Listen, exactly. So I was excited when I saw how those campaigns came about. And I was excited with how people responded to the commercials, you know, to be able to feel like, okay, as much as we love our nucleus, the four of us, you know, we can still stay connected to your family. You know, I know so many people, you know, they made it through Thanksgiving, but some people like oh my god, I can’t believe I only cook for four people. I’m used to 30 and 25. You know, and those sorts of things. And, and just, you know, be able to make those adjustments in real time and just pat yourself on the back, celebrate that put a little stack and stuff together for you. Yeah, to be able to, you know, stuff you’re stacking with something nice.
Latasha Morrison 26:37
I am all for that.
Tandria Potts 26:40
Some of you are at a place where you want to pursue at least one of the endeavors that Kim has tackled and mastered. Latasha asked this great next question. And Kim’s answer lays across any pursuit. Listen
Latasha Morrison 26:52
What’s been just a valuable lesson that maybe someone that’s up and coming that they could learn from you?
Kim Fields 26:59
I think if anything, we kind of touched on it with what we were just talking about. Yeah, but to to pivot and make adjustments in real time. And that’s been a big one for me, you know, I’m also on this, what I’ve been calling my refresh-olution. And being able to really refresh my mind, body, and spirit. Okay, and having my own kind of personal revolution in a very refreshing way. So that was the kind of hybrid for the refresh-olution. And so I feel like when you understand things, like whatever balance means to you doesn’t necessarily mean 50/50. You know, sometimes you might give 20% here and 80% here, sometimes it’s 1% here and 99% over here. And it’s a juggling act. You know, sometimes people feel like their life is a three ring circus and they are the greatest showmen, that they are you know, the ringmaster. And that, you know, if all the balls do fall in the middle of your juggling act, it’s okay. You do have to take a breath and breathe in order to pick them back up. But you can pick them back up, you are able to, you know, give yourself permission to let other people help you pick those balls up and start juggling again.
Latasha Morrison 28:31
Kim Fields 28:33
My beloved brother Blair Underwood said to me once years ago, don’t be a blessing blocker.
Latasha Morrison 28:39
Kim Fields 28:40
Don’t block someone else’s blessing because you try to do everything yourself all the time. You know, you’ve got people in your village, a part of your team anything and they are there waiting, you know, to be given either something to do or to be able to bless you. And so you know, when we understand that, and we’re able to say, you know what, I could use some help. Having needs doesn’t make me weak.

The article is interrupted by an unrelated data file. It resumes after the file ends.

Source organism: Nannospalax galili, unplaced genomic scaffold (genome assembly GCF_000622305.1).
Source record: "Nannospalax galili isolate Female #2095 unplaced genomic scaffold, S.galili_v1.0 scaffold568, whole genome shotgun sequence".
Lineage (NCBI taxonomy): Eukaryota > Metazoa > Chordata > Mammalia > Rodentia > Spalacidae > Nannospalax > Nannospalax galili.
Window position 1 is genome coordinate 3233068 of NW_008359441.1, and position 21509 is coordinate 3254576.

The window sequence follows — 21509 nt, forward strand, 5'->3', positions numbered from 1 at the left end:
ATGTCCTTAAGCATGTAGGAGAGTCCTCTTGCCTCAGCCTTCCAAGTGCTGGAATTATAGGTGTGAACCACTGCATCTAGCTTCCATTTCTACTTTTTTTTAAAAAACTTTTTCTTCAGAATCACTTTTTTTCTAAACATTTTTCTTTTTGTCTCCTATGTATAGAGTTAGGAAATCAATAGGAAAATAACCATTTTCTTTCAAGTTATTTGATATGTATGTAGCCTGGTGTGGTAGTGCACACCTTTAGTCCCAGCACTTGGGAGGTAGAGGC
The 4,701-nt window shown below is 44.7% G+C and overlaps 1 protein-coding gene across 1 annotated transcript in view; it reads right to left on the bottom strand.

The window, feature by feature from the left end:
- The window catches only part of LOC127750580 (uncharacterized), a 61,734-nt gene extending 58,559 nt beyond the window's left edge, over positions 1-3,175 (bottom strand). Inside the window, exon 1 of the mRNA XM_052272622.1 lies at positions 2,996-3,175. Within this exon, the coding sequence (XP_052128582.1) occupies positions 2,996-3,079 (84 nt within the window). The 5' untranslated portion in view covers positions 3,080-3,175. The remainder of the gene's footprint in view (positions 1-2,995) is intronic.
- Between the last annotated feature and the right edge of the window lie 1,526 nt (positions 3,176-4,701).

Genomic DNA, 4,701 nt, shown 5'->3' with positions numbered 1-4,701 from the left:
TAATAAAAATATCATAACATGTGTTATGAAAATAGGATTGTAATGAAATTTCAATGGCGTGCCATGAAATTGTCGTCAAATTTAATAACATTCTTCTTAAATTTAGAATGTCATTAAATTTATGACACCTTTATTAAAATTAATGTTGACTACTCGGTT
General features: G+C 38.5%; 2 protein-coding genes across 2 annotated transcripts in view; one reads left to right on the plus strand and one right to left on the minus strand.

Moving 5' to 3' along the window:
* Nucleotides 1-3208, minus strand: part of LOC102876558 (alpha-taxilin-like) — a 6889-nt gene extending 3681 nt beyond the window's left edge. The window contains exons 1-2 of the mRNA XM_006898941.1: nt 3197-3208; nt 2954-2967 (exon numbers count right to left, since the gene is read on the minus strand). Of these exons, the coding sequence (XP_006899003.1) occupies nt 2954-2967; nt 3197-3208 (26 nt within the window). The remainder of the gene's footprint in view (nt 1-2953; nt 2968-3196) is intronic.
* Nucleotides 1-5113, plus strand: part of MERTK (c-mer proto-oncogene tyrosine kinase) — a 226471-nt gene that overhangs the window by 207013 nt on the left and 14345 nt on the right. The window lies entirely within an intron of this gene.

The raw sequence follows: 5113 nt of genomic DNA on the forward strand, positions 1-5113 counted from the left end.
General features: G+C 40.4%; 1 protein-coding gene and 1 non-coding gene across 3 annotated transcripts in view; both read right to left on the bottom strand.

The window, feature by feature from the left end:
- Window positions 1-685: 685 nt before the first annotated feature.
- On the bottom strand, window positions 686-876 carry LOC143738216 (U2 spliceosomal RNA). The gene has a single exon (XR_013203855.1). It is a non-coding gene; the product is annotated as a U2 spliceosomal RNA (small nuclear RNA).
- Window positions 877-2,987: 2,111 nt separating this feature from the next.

Latasha Morrison 29:07
Hmm, that’s good.
Kim Fields 29:09
And when you are strong enough to let someone know, you know, I do need some help here. I could use some help here. Then you’ve created the opportunity for them to be a blessing as opposed to you trying to do it all and then you block their blessing.
Tandria Potts 29:26
Wow, that was so good. We love Kim and having her on the podcast has been such a blessing. Be on the lookout for her new show The Upshaw’s which will be on Netflix in 2021. And you can also stream Lifetimes You Light Up My Christmas. In sports, if you’re on the same team, of course, you’re called teammates. So what should we call writers under the same publisher, book mates? Well, one of Latasha’s book mates at Penguin Random House is none other than Lyn Sisson-Talbert. Remember when I said, “Let’s stick a pin right there at Jingle Jangle and come back to that a bit later?” Well guess who wrote the book series Jingle Jangle? You guessed it. Lyn Sisson-Talbert. Lyn’s husband happens to be acclaimed playwright, film director, and producer, David E. Talbert. And this power couple brought Lynn’s book Jingle Jangle: A Christmas Story to Netflix. So let’s pick up Latasha’s conversation about the literary side of the Jingle Jangle franchise.
Latasha Morrison 30:31
And so I know the books are gonna go along with this. You know, so tell me a little bit about the books that you’ve written the name of them, and kind of like, because what the first thing I saw when I saw the movie, I was like, Oh, this is a continuation like this, we can, you know, we can tell a whole bunch of stories through this, you know, this is you know, this is Jingle Jangle but we can have, you know, another one